Healthy nutrition choices are important for your overall health. This page provides links to resources and information that can assist individuals with making healthy nutrition choices.

Resources for healthy nutrition:


For help calculating Body Mass Index (BMI), proper portion sizes, and other nutrition information visit Choose My Plate

To learn more about the importance of fruits and vegetables in your diet and ideas for how to prepare them, visit Fruits and Veggies: More Matters

USDA Food and Nutrition Services provides information on healthy nutrition choices, visit their page at

American Dietetic Association:

For healthy, affordable recipes, search Recipe Finder

For information on portion sizes, visit Portion Size Health Tool

Kentucky WIC Program

The Laurel County Health Department also provides the WIC Program and follows the procedures and protocols set forth by the Kentucky WIC Program at the Kentucky Department for Public Health.  If you would like more information on the WIC Program, visit the wic section of our website or visit the Kentucky WIC Program website at

Other Resources

This Is What 200 Calories Look Like: Junk vs. Healthy Food Video (5 min)


Whole-grains are rich sources of vitamins, minerals, fiber and other nutrients that keep your body healthy. Consuming whole-grains as part of a healthy diet can help reduce the risk of some chronic diseases. It is recommended that you “make half your grains whole grains”. For more information about the importance of whole grains in the diet and tips on how to include whole-grains in your meals, download our local WIC handout on Whole-grains or visit the grains section of the Choose My Plate website. Both links are listed below:

Choose My Plate – Grains

WIC Whole Grains Flyer

The Benefits of Whole Grain Video (3 min)

Low-Fat Dairy – Choose 1% or Less

Consuming dairy products provides health benefits and foods in the dairy group provide nutrients that are vital for your body’s health. Nutrients in dairy products include: calcium, potassium, vitamin D, and protein.

Dairy products can have large amounts of saturated fat and cholesterol, two types of fat that contribute to health problems such as heart disease and obesity. Because of this, it is important to make choices from the dairy group that include low-fat and fat-free products.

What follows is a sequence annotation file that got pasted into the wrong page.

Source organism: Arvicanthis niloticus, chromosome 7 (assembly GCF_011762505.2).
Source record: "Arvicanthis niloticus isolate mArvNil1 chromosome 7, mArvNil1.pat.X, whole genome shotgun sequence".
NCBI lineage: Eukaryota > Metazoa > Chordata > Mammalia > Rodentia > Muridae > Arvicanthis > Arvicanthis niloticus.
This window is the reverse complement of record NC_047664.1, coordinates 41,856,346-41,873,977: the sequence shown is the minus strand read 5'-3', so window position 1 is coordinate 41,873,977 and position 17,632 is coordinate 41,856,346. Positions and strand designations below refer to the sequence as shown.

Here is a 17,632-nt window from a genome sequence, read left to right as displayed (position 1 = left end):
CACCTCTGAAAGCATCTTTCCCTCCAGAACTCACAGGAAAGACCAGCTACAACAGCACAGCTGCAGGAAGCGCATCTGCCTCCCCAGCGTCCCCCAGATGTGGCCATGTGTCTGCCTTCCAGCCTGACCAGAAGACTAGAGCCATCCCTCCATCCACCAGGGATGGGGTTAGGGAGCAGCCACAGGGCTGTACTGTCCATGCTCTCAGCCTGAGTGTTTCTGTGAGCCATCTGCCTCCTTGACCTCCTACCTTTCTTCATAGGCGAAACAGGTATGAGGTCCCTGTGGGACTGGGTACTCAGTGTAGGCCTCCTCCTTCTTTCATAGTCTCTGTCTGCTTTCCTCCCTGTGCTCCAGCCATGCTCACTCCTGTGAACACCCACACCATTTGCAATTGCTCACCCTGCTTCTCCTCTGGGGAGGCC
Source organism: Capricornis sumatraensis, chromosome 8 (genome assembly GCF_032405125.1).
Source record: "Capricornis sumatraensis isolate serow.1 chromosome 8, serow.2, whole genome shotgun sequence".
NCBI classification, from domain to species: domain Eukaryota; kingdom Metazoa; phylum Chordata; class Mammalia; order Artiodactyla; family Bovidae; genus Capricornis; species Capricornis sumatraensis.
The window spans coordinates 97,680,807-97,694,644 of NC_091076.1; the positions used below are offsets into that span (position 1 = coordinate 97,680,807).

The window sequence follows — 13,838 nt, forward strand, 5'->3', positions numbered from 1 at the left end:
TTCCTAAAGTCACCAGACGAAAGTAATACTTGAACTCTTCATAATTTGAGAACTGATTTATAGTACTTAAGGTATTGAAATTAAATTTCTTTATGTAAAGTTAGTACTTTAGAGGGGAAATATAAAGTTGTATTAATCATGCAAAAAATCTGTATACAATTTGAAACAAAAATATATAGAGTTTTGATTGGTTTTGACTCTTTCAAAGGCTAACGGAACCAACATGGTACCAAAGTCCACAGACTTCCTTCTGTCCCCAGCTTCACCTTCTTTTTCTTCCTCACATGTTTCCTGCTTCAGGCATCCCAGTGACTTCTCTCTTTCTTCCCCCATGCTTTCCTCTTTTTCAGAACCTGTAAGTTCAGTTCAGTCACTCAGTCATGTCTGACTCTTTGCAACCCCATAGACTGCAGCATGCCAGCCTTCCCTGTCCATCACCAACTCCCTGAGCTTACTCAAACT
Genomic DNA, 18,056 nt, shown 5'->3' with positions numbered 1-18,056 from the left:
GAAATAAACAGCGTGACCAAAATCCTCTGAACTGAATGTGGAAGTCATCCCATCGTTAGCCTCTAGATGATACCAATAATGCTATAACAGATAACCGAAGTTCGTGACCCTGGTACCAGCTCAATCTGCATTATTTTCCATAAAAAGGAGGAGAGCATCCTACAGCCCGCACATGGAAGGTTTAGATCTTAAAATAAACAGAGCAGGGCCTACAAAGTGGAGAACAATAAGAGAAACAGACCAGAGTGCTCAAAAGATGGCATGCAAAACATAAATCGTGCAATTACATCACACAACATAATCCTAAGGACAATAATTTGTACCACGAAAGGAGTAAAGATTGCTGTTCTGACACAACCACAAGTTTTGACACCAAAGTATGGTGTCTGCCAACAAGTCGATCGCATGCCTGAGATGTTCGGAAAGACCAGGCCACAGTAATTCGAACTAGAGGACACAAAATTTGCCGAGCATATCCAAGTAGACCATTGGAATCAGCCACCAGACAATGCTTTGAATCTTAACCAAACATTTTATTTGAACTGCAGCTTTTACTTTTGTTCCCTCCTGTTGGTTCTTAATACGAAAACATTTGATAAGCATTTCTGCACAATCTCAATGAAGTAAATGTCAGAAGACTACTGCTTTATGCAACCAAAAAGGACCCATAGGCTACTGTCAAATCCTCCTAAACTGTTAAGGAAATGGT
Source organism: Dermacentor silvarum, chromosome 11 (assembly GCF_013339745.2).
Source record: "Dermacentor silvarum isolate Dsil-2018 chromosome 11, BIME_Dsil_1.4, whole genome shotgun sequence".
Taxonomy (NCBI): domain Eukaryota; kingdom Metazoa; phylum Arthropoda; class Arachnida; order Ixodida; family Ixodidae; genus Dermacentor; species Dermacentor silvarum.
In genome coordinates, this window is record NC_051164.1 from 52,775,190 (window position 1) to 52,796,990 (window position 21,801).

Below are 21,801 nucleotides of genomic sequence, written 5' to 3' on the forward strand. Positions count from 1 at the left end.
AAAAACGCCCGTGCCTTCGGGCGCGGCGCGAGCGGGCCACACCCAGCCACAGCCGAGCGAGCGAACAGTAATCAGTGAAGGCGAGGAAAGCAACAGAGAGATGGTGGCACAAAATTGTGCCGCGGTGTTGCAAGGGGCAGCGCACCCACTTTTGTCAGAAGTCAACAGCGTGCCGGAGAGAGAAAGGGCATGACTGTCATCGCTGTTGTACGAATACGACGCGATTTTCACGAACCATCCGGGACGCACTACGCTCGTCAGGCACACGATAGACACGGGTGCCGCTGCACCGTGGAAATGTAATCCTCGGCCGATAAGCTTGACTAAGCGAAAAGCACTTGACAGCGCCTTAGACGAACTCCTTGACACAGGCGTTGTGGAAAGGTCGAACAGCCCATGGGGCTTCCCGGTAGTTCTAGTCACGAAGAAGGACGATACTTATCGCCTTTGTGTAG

Some examples of low-fat dairy products include:

Low-fat (1%) milk or fat-free (Skim) milk

Low-fat or fat-free yogurt

Low-fat or fat-free cheeses

You may also choose soymilk that has been fortified with calcium if you are unable to tolerate milk products.

Parents can be a positive influence on their children by purchasing and consuming low-fat dairy products. It’s important to teach children healthy nutrition habits when they are young so they continue those habits into adulthood.

For more information on healthy dairy choices, visit the dairy section of the Choose My Plate website or download the USDA’s Tip Sheet entitled “There’s No Power Like Mom Power”. Both links are listed below.

Choose My Plate – Dairy

There’s No Power Like Mom Power – Make The Switch to Low-Fat Milk

Choose 1% or Less Handout

Recipes using low-fat and fat-free Dairy Products


5-2-1-0 is Kentucky’s prescription for significantly reducing childhood obesity.

Five: Eat five or more servings of fruits and vegetables each day.

Two: Limit screen time to no more than two hours a day.

One: Be physically active at least one hour per day.

Zero: Don’t drink sweetened beverages.

For more information visit: Kentucky’s 5-2-1-0 Webpage

Family Meals

Parents/caregivers are the most influential factor on their child’s nutrition and activity. Be a positive role model and let your children see you being active and making healthy food choices.

Let kids help you in the kitchen. When they help create meals, they are more likely to take pride in, and want to eat the foods they have a role in preparing.

Eating together as a family is one of the most important activities a family can do. Children have an opportunity to talk about things that are important to them as well as learn about foods and manners.

Research shows a decrease in high-risk behaviors is related to the amount of time spent with family – especially during family dinners.

Research has demonstrated that a child may have to try a new and healthy food up to 15 times before liking it. Try preparing the new food in different ways. It also might help to serve the new food alongside a familiar food that your child enjoys. The more often you try these new foods, the more routine they will seem.

For more information on the Importance of Family Dinners, visit the webpage of University of Florida Extension Service